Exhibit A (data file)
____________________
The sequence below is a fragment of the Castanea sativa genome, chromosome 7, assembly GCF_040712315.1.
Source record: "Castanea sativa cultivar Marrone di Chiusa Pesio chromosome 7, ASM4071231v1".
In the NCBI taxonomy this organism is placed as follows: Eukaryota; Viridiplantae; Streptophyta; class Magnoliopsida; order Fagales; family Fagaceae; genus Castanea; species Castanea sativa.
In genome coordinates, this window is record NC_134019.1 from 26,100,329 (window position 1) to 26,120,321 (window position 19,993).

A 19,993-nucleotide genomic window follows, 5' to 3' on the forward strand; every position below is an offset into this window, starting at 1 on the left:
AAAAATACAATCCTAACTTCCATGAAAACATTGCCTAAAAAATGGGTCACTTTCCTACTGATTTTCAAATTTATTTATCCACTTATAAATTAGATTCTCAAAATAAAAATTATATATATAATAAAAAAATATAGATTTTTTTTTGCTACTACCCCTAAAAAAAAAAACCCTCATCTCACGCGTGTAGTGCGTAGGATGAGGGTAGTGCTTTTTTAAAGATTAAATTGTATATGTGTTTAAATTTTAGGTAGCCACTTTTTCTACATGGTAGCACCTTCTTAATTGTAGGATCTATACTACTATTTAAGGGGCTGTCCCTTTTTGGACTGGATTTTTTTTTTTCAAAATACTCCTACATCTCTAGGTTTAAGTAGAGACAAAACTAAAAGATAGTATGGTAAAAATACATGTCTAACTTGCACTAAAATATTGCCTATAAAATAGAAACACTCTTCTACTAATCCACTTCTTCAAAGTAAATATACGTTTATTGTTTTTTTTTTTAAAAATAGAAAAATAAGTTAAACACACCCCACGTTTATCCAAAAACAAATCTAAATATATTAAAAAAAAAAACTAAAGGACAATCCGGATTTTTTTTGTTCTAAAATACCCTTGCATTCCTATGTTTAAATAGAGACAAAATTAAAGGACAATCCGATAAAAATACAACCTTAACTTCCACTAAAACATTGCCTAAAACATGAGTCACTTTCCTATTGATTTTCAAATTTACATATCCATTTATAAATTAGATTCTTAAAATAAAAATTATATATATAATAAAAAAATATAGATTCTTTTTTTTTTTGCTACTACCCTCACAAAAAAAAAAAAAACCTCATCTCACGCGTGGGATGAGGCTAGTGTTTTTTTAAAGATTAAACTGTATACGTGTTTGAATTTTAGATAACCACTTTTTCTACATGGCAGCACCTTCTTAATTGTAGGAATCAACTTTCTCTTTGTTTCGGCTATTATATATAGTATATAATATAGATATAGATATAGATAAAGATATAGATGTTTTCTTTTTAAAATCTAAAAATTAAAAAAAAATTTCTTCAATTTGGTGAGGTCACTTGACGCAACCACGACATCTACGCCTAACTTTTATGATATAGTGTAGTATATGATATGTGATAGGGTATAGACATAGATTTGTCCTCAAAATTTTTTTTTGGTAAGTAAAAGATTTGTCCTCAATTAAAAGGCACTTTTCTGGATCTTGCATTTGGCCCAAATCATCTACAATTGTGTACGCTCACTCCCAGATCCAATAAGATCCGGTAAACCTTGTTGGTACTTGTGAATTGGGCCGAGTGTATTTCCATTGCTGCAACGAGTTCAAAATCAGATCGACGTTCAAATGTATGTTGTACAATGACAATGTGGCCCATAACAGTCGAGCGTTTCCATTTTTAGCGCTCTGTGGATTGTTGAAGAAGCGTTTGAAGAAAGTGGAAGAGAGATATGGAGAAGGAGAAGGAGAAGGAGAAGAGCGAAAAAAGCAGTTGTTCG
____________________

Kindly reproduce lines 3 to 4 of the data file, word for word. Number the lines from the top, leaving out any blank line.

In the NCBI taxonomy this organism is placed as follows: Eukaryota; Viridiplantae; Streptophyta; class Magnoliopsida; order Fagales; family Fagaceae; genus Castanea; species Castanea sativa.
In genome coordinates, this window is record NC_134019.1 from 26,100,329 (window position 1) to 26,120,321 (window position 19,993).